At my old house, I hung the laundry on the roof. I had a huge roof with nothing between it and the sun. In the summer the first things I hung up were almost dry by the time I finished hanging out the load. I had to do the laundry while being closely observed by the teenagers at the private boys’ school, of course, and that was never particularly fun, but I developed a system of hanging big blankets up first along the “spare” line and then doing my other work behind them. This didn’t quite conceal my underthings, so I had to hang them under other articles of clothing. It all worked out in the end.
Now at my new house the laundry situation is a bit different. I’m sure they’d be happy to let me hang my laundry up on the roof, but the thought of having to ask for permission every time I wash something is daunting. Plus I’m not entirely convinced that they would let me just go up and hang out my laundry; I suspect I’d have to sit and have several cups of tea along the way, and that in fact they might even try to convince me to let one of the little girls do the work for me. I’m a fan of handling my own underthings and after handwashing an entire load of clothes I’m usually far too sweaty and tired for visiting. Laundry is a workout when it’s by hand!
My current landlord stopped by today to discuss the details of my moving out. He doesn’t seem sorry for any of the financial issues, but he did bring me a bundle of hummus, which actually is Arabic for “chickpea,” not the paste made of the chickpea. We eat them green, just like we eat everything green; it is a wonder anything ever ripens here. They can also be thrown, still on the stalk, into a bonfire, and then eaten once they’re charred.
So I was walking back across the patio with this bundle of chickpeas when I spotted Deanna, Amira’s 4-year-old girl, on their balcony watching me. I invited her over for chickpeas but she said she couldn’t come over because her parents weren’t home. I said she was welcome any time and went inside.
Two hours later my doorbell rang and I went outside and there was Deanna with her 2 year old brother, totally unaccompanied. They came in and sat down in the living room like this was a normal occurrence. I fed them chickpeas and fruit and asked them if they wanted chips… Deanna declined, Yusuf said yes. I asked them if they wanted tea… Deanna declined, Yusuf said yes. Yusuf has about 3 words in his vocabulary other than “mom” and “dad,” and they are “la,” “ah,” and “bai” (no, yes, and a mispronunciation of “water”). Deanna asked him, “Where’s mom?” He pointed exactly the wrong way. They played this game about 5 times, and even though Deanna showed him his house — complete with several sisters on the balcony spying on us — through the window, he still insisted the house was the other direction. It was like, since my house is north of his when he sees it, it follows logically that his house would be north of mine.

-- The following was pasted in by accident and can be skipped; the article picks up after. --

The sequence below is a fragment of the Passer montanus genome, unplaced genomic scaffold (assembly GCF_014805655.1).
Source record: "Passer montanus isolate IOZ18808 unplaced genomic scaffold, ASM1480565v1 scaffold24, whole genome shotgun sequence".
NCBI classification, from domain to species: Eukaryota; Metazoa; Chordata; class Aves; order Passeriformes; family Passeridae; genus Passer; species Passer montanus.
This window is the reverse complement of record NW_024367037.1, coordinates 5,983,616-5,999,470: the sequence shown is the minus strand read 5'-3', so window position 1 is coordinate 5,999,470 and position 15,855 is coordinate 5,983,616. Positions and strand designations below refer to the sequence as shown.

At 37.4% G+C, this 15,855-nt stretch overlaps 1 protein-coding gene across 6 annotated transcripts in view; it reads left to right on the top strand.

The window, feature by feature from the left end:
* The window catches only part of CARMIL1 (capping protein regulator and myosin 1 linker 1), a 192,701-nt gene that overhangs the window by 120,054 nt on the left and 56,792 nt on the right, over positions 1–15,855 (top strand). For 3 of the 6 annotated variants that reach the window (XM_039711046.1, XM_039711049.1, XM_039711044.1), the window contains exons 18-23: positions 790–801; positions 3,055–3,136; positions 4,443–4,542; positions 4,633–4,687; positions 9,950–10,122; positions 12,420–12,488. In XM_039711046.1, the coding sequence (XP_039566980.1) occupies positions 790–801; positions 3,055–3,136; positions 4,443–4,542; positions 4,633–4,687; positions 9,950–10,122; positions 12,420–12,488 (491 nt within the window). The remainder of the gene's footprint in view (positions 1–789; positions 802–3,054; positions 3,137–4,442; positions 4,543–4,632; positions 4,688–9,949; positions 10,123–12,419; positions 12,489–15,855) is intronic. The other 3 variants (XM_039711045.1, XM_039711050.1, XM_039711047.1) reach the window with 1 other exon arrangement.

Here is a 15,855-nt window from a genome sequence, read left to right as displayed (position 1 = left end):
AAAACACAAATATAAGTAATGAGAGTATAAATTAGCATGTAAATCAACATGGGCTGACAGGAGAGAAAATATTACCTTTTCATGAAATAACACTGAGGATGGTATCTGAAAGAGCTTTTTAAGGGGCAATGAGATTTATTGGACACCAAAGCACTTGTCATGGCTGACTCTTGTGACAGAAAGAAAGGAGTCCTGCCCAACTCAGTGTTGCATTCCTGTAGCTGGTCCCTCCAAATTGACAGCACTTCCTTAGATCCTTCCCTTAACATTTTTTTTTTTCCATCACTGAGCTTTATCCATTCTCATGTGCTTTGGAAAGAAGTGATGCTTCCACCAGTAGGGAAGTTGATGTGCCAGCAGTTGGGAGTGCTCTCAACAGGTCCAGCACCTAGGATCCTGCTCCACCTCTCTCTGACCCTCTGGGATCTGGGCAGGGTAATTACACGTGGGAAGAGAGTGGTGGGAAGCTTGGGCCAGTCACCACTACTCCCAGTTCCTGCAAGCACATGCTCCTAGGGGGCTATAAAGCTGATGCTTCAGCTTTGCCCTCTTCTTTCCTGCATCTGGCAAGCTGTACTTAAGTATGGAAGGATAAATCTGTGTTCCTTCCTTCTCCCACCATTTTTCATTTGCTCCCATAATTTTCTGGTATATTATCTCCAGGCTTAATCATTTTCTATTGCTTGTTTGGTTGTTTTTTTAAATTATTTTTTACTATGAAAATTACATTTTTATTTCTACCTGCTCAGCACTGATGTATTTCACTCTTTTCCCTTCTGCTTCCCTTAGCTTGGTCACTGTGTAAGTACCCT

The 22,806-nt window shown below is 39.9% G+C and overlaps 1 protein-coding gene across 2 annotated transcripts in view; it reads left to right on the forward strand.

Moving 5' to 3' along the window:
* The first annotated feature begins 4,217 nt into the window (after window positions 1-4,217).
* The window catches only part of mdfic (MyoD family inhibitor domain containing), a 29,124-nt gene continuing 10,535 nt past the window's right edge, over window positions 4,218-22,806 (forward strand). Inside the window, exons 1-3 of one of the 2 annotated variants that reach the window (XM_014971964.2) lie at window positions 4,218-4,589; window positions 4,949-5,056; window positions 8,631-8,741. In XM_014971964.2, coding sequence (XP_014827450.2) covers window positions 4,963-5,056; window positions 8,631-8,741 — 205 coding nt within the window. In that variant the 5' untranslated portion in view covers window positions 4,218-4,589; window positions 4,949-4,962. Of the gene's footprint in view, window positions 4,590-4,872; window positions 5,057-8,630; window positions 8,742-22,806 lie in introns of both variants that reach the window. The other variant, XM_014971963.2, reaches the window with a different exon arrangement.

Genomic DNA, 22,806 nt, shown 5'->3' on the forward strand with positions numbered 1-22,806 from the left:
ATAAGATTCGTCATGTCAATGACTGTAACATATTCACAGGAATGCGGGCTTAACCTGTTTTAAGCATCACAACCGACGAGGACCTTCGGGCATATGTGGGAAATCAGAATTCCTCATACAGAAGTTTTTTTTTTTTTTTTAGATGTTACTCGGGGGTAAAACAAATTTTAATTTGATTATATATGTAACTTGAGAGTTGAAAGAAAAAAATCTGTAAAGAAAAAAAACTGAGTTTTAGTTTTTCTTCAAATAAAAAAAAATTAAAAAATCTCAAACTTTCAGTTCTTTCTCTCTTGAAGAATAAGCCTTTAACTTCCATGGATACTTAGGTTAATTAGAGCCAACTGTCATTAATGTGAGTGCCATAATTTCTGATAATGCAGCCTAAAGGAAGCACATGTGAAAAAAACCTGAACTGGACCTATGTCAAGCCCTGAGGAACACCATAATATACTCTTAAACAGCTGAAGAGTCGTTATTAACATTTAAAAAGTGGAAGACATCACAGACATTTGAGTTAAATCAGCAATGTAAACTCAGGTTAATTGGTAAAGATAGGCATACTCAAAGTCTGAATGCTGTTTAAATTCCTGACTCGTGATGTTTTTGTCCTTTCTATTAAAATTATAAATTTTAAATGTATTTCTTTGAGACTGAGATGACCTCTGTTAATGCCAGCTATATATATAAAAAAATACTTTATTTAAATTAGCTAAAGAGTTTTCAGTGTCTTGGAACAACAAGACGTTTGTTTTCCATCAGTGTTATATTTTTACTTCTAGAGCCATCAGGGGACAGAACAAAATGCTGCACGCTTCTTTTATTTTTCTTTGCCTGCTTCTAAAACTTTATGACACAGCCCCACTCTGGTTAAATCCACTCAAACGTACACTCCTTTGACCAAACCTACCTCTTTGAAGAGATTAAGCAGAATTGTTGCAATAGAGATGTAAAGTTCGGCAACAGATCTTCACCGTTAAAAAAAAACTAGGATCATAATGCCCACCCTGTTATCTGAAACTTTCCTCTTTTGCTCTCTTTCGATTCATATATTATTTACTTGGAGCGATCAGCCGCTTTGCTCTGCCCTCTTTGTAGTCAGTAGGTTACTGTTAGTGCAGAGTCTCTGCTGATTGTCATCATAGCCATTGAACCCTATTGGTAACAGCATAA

Anyway, Yusuf demanded water after finishing off his tea and two whole apples. After the water they collected several more bags of chips and left. It was kind of surreal!
Hello and welcome to Diary of the Desert, where I am retroactively (very!) deconstructing my Peace Corps experience. If you’d like to start at the beginning, this is the first post of the blog — but the stories aren’t in chronological order. They’re just in whatever order they fell out of my brain and/or diary. They are all true stories in the sense that they’re my real memories. They are all fiction in the sense that they were written after the fact, sometimes immediately and others over a decade later, and that in a lot of cases I’ve attributed stories to the wrong people because I wanted to keep the character roster down. I have changed all names of people and smaller places.
I desperately hope not to offend anybody and offer these stories with love and genuine homesickness. They’re just my experiences. Please enjoy them.
Sometimes, when we complain about feeling under- or mis-utilized, our overlords tell us that half of what we’re doing in Jordan is Setting An Example. We’re supposed to be the friendly face of American foreign policy, I guess. And in this country, we’re also supposed to be strong, independent women who manage to get things done without a family structure to lean on.
The problem, of course, is that most of the time I don’t manage to get things done without help. And I have this conversation with myself every time I come to the point of asking for help, especially if I suspect that the question I’m about to ask has a really, really obvious answer and I’m going to look like an idiot.
I made sun tea two days ago in a big glass jar I bought. Um Jameel came and rang my doorbell and asked me if I was aware that I’d forgotten my tea outside and it was getting cold. I said no, it was actually getting HOT. She was thoroughly grossed out. I offered her some later and she said no THANK you, she preferred her tea hot thank you very much.